This evening’s episode of Barbary Coast guest stars the awesome John Dehner as a frankly insane general who has become convinced that John Wilkes Booth wasn’t killed five years previously (the episode takes place around the time of Robert E. Lee’s death in October 1870), and he has set his sights on an actor who is Booth’s doppelganger to mete out some belated justice. It’s an interesting story, particularly when the actor starts to spin a very convoluted alibi about his secret life and where he actually was the night that Lincoln was killed. But it’s a little unsatisfying in the end, possibly because there’s at least one twist too many, and possibly because Dehner’s comeuppance is left offscreen even after we’d met a lieutenant in his command who has figured out that the general is not doing things by the book. We were waiting for that guy to show up and save the day.
So the story isn’t very lighthearted at all, although it’s certainly twisty, and the lack of any wit or humor marks this as a very off-key installment of the show, and we weren’t surprised that our son was much more restless than usual and very disappointed and bored with the hour. Well, there was one tiny bit of humor, and a great gag: Cash spots an old flame that he’d rather never see again in his casino. “That’s Tequila Lil. I spent five years with her one day.” That’s such a great line that I almost wish there was somebody in my own checkered past that I could say that about.
So this morning’s episode of Barbary Coast featured Bernard Fox playing an Irishman, and Henry Gibson playing an Englishman. I wonder whether Gibson asked Fox for a pointer or two to get his mockney mobster accent right.
Happily, at last, our son really enjoyed an episode of this show, volunteering “that was great!” at the end of it. The plot was still just a shade more complex than he could tackle by himself, but we caught him up pretty easily. The Barbary Coast is having one problem with a protection ring and another problem with a pair of con artists soaking suckers for shares in a diamond mine, and our heroes decide to sic these two opposing forces on each other. It’s actually a very, very clever plot and really amusing, and it also has enough dopey kid-friendly slapstick to keep our kid happy. At one point, shown above, one of Gibson’s henchmen gets stuck in a barrel and can’t get out, and of course the climax sees all the bad guys dunked in the harbor.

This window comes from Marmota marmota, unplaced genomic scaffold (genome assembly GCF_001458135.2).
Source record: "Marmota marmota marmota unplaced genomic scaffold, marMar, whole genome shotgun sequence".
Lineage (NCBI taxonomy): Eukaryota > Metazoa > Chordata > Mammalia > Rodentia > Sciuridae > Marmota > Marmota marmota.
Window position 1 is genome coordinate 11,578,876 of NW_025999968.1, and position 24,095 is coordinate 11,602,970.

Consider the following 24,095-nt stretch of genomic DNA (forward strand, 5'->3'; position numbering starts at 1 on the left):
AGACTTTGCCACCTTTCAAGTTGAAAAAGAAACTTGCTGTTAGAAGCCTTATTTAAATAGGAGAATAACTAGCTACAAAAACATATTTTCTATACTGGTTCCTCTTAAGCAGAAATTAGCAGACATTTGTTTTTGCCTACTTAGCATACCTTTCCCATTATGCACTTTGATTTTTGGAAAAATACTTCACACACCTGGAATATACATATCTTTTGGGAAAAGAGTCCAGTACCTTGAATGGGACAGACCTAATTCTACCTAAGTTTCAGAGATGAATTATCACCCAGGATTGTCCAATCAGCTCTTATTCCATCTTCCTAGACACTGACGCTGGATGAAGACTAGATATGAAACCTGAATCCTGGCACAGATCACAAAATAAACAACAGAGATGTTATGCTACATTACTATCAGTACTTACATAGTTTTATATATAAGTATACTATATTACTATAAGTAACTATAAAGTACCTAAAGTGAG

I had wondered the other day whether we were going to see a fourth red-haired dealer at the Golden Gate, and the answer, amazingly, is yes. Brooke Mills has blink-and-miss-her appearances in episodes 7 and 9 as a character called Rusty. She has a few more lines in this, her third and last episode. This is so odd. I wonder why they couldn’t find a single actress to commit to a regular part, and why they kept giving what’s effectively the same character different names.
Happily, for those of you noting our son’s disinterest in this western, tonight’s episode does indeed have some fights. As ships and cargo are being torched by a protection racket, our heroes have several suspects and the location of the payoffs. Since all the suspects are fans of boxing, all that’s necessary is to arrange a big prize fight that will draw them all out while Jeff ransacks the bad guys’ safe.
Anyway, while our son was distracted by the brawls and by the stock footage of a ship going down in San Francisco Bay, I thought it was cute, and it’s always nice to see Gretchen Corbett. She had a recurring role in The Rockford Files at this time. This episode was probably filmed in October 1975. According to Ed Robertson’s book on Rockford, that show was really rushing production on its second season, because the producers decided that the first several episodes they filmed were not up to scratch and they needed to speed up work on several more installments and drip out the ones they didn’t like throughout the rest of the year instead of running six lousy ones in a row. I mention this because I’m enough of a geek as to be curious about which of Corbett’s Rockford stories this was made between, and the answer is… I have no idea!
Well, how nice! Last month, when we watched episode six of Barbary Coast, I noted that Francine York had a blink-and-miss-it part as one of Cash Conover’s employees, and hoped she’d have more to do in her next outing. Indeed she does. York and Aldine King are both critical to tonight’s mission as inside agents while Jeff Cable orchestrates the theft of some stolen submarine plans from a local bigshot criminal.
Obviously, Barbary Coast didn’t last long enough to develop a semi-regular supporting cast, but I do think there was a missed opportunity here to keep York and King along for undercover work when needed. York basically plays the same role – if not strictly the same character, you understand – as Bobbi Jordan and Sherry Jackson in the first three stories. If a fourth red-haired actress turns up in any of the next episodes as a different dealer in the casino, I’m going to have something to say about it.